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Buffer Tank

Looking for some advise on whether my buffer tank setup is working properly. Your input is greatly appreciated.

IBC SL 10-85 G3 boiler with DHW connection on the left and zone connection on the right plus a 27g buffer tank as depicted in Drawing_1 below.

Two Azel temperature sensors are separatly attached to the zone supply and return pipes which show water temp from the supply (in) 132.8F / return (out) 115.7F as in Azel_Reading_2 below. The sensors are placed just two or three feet before the boiler

I understand this IBC will see better efficiency with coolest possible return water temp.

But for zone heating, return temp from the boiler is higher than what is coming back from the zone and shown on the boiler control in Boiler_Reading_3 in below attachment at 131F for instance (vs 115.7F off the zone return).

Is that becuase this return 115.7F cooler water temp is being elevated by the buffer tank water? Is there anything I can do so that I can get lower return temp for this boiler to condensate better?

An actual photo of the set up is attached in Actual_4 below.


  • ScottSecorScottSecor Member Posts: 384
    @1sttimeposter I'm a little confused about your question. I get that your goal is to increase the deltaT (difference in temperature) across your boiler. But you refer to supply and return sensors are reading so close to the boiler sensors that they are essentially reading the same. I suspect the small dT is a result of a boiler that is producing significantly more energy than is being consumed by a small heating zone. Without doing a few calculations, I'm guessing this heating zone calls for say 4000 btu and the boiler produces something like 8000 btu on low fire. Eventually the buffer tank will be "full of energy," and there will be no where for the additional energy from the boiler to go.

    I'm guessing you know this, but if you slow down any or all of your circulator pumps you will see a greater dT. I suspect you also realize that if one heating zone is calling your dT will be small, on the other hand if all of the zones were to call at the same time, your dT would be much higher, at least temporarily.

    This is where the balancing of the system kicks in. With one heating zone open the Alpha would hopefully slow down, as more zones open up the Alpha would speed up. The amount it Alpha speeds up or down can make the difference. If you slow the flow too much on any of your pumps you won't get adequate flow (not enough dhw, or not enough heat or inadequate boiler flow issues).

    Hope this makes sense. Not sure I answered you question?
  • STEVEusaPASTEVEusaPA Member Posts: 4,218
    Dumb question, are you sure the sensors are wired to the right inputs and not crossed?
    Otherwise, it looks like it's piped correctly, hoping that you have some check valves in the right places. Otherwise I can't see how swt is lower than rwt.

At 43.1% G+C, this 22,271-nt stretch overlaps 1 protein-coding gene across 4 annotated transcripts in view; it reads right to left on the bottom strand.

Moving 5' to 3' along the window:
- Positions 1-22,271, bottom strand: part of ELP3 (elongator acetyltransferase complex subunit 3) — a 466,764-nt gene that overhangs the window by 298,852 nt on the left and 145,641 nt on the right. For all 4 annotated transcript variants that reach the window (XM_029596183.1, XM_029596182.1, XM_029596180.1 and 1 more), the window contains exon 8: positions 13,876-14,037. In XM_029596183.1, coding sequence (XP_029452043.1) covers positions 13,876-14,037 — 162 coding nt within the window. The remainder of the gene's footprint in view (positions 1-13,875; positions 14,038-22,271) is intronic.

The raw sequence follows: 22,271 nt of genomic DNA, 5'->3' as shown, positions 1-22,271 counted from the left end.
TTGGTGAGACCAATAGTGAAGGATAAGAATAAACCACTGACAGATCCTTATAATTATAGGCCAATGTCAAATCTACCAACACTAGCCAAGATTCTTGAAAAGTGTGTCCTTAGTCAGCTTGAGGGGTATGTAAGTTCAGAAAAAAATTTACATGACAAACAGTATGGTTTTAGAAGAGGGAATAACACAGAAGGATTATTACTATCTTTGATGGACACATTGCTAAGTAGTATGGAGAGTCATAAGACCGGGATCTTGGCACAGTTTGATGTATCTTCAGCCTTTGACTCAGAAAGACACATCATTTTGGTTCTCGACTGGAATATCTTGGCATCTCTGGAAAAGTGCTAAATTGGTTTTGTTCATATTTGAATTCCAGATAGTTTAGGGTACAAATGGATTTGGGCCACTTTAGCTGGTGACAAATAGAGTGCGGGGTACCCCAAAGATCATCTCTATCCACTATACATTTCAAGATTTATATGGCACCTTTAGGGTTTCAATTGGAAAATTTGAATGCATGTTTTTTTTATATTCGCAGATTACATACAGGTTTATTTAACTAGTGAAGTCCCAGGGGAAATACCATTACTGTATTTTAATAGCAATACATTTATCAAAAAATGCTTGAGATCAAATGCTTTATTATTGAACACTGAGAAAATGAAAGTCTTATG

• mikeg2015mikeg2015 Member Posts: 1,178
    I agree, to maximize delta T, an Grundfos Alpha on the secondary loop (after buffer tank) set for constant pressure will ramp up or down based on number of zone valves open. Then you can adjust balancing valves on each individual zone to get the optimum delta T on that zone... if desired.

    I’d guess that 3/4 of the condensing boilers out there are overpumped most of the time due this same issue, or just improper setup, and most rarely run over 90% most of the winter.

    Also, I assume you have the boiler return and loop return piped to the bottom of the tank and the boiler supply and loop supply piped to the top of the tank.

    Using return temp control on the boiler or using a remote supply temp sensor might work best for boiler control.
  • SuperJSuperJ Member Posts: 579
    edited October 2019
    Install a boiler system sensor on the supply pipe to your zones and set the boiler to control off this.
    Make your outdoor reset is aggressively keeping the temperature as low as possible this should keep your zone flow higher since more zones will be calling longer with chiller water.
    Set your primary pump speed to get a 40degf delta on the boiler when all zones are calling.
    Since you have a buffer make sure you set up the boiler parameters to not overheat the tank too much, and to ramp the boiler firing rate slowly (I think IBC sets this as %per minute or hour).
    Make sure your primary pumps shuts off when the boiler cycles off or it will blend the tank and heat up your return temp.
  • hot_rodhot_rod Member Posts: 13,529
    If the tank is to act as a buffer, basically turning the boiler into a high water content device, the boiler operating sensor needs to be in the tank.

    Buffering a mod con is a bit different from buffering say a wood boiler. With a mod con you would not want to run the tank to 190, for example, to extend drawdown.

    With a mod con the key is not so much the operating ∆ as getting the lowest return. Radiant floors for example want a tight 5 or so delta. If you are going directly from boiler/ buffer to load without additional mixers, you may not be able to run a wide ∆?

    The ODR will help keep SWT and of course RWT as low as possible.

    I would confirm piping, flow direction, and sensor location & accuracy to sort out that temperature issue.
    Bob "hot rod" Rohr
    trainer for Caleffi NA
    The magic is in hydronics, and hydronics is in me
  • 1sttimeposter1sttimeposter Member Posts: 39
    Thanks to all who replied here. Trying to see if I get it.

    Scott, Azel temp sensors on the pipes just before the boiler do indicate more or less the proper ∆T at 15F (132.8 & 115.7) that I set the differential at in the boiler as shown on the gauge in attachment 2.